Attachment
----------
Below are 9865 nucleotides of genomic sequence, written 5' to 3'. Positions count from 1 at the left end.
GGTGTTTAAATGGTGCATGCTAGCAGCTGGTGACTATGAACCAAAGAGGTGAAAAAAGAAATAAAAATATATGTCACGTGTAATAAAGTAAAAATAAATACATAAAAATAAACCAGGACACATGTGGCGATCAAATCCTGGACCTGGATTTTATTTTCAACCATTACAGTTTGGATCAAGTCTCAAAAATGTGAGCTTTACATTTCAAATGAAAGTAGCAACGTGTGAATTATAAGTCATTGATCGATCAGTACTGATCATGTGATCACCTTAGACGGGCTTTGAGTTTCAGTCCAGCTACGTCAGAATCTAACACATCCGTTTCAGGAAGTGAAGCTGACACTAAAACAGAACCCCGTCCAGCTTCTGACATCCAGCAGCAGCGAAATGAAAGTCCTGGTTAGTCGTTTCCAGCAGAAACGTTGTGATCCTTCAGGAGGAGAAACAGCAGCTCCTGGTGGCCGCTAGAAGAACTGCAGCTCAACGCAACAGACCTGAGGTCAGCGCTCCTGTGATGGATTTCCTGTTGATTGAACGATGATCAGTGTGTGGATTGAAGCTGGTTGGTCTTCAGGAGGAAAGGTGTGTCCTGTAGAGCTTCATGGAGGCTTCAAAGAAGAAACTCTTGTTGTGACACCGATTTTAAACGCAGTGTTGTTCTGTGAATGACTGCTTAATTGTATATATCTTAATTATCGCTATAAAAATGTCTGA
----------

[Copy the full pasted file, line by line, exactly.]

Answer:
Below are 9865 nucleotides of genomic sequence, written 5' to 3'. Positions count from 1 at the left end.
GGTGTTTAAATGGTGCATGCTAGCAGCTGGTGACTATGAACCAAAGAGGTGAAAAAAGAAATAAAAATATATGTCACGTGTAATAAAGTAAAAATAAATACATAAAAATAAACCAGGACACATGTGGCGATCAAATCCTGGACCTGGATTTTATTTTCAACCATTACAGTTTGGATCAAGTCTCAAAAATGTGAGCTTTACATTTCAAATGAAAGTAGCAACGTGTGAATTATAAGTCATTGATCGATCAGTACTGATCATGTGATCACCTTAGACGGGCTTTGAGTTTCAGTCCAGCTACGTCAGAATCTAACACATCCGTTTCAGGAAGTGAAGCTGACACTAAAACAGAACCCCGTCCAGCTTCTGACATCCAGCAGCAGCGAAATGAAAGTCCTGGTTAGTCGTTTCCAGCAGAAACGTTGTGATCCTTCAGGAGGAGAAACAGCAGCTCCTGGTGGCCGCTAGAAGAACTGCAGCTCAACGCAACAGACCTGAGGTCAGCGCTCCTGTGATGGATTTCCTGTTGATTGAACGATGATCAGTGTGTGGATTGAAGCTGGTTGGTCTTCAGGAGGAAAGGTGTGTCCTGTAGAGCTTCATGGAGGCTTCAAAGAAGAAACTCTTGTTGTGACACCGATTTTAAACGCAGTGTTGTTCTGTGAATGACTGCTTAATTGTATATATCTTAATTATCGCTATAAAAATGTCTGA